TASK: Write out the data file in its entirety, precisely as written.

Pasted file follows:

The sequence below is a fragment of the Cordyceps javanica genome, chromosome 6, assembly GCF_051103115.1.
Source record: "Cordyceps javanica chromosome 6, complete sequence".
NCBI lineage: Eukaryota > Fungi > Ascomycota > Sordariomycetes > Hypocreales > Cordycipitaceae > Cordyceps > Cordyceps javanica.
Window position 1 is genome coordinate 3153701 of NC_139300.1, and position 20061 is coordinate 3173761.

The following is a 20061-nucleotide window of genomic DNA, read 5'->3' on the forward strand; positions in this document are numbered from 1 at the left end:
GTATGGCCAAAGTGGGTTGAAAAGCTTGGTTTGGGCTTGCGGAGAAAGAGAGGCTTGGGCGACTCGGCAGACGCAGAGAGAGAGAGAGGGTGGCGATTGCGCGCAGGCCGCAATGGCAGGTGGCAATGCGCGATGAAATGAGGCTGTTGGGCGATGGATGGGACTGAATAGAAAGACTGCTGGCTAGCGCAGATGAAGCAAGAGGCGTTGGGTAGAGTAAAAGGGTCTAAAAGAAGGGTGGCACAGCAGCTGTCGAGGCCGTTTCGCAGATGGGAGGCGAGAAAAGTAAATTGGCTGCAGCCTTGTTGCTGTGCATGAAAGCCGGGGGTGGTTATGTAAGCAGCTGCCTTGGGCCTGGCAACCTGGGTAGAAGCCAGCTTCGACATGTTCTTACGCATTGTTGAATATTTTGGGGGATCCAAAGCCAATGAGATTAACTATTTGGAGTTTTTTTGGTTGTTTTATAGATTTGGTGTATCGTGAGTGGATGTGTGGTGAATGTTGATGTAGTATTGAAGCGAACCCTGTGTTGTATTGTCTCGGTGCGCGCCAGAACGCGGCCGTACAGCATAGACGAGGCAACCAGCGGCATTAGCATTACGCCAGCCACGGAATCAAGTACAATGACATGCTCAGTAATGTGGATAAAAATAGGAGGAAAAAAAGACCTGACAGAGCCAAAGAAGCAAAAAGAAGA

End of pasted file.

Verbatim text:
The sequence below is a fragment of the Cordyceps javanica genome, chromosome 6, assembly GCF_051103115.1.
Source record: "Cordyceps javanica chromosome 6, complete sequence".
NCBI lineage: Eukaryota > Fungi > Ascomycota > Sordariomycetes > Hypocreales > Cordycipitaceae > Cordyceps > Cordyceps javanica.
Window position 1 is genome coordinate 3153701 of NC_139300.1, and position 20061 is coordinate 3173761.

The following is a 20061-nucleotide window of genomic DNA, read 5'->3' on the forward strand; positions in this document are numbered from 1 at the left end:
GTATGGCCAAAGTGGGTTGAAAAGCTTGGTTTGGGCTTGCGGAGAAAGAGAGGCTTGGGCGACTCGGCAGACGCAGAGAGAGAGAGAGGGTGGCGATTGCGCGCAGGCCGCAATGGCAGGTGGCAATGCGCGATGAAATGAGGCTGTTGGGCGATGGATGGGACTGAATAGAAAGACTGCTGGCTAGCGCAGATGAAGCAAGAGGCGTTGGGTAGAGTAAAAGGGTCTAAAAGAAGGGTGGCACAGCAGCTGTCGAGGCCGTTTCGCAGATGGGAGGCGAGAAAAGTAAATTGGCTGCAGCCTTGTTGCTGTGCATGAAAGCCGGGGGTGGTTATGTAAGCAGCTGCCTTGGGCCTGGCAACCTGGGTAGAAGCCAGCTTCGACATGTTCTTACGCATTGTTGAATATTTTGGGGGATCCAAAGCCAATGAGATTAACTATTTGGAGTTTTTTTGGTTGTTTTATAGATTTGGTGTATCGTGAGTGGATGTGTGGTGAATGTTGATGTAGTATTGAAGCGAACCCTGTGTTGTATTGTCTCGGTGCGCGCCAGAACGCGGCCGTACAGCATAGACGAGGCAACCAGCGGCATTAGCATTACGCCAGCCACGGAATCAAGTACAATGACATGCTCAGTAATGTGGATAAAAATAGGAGGAAAAAAAGACCTGACAGAGCCAAAGAAGCAAAAAGAAGA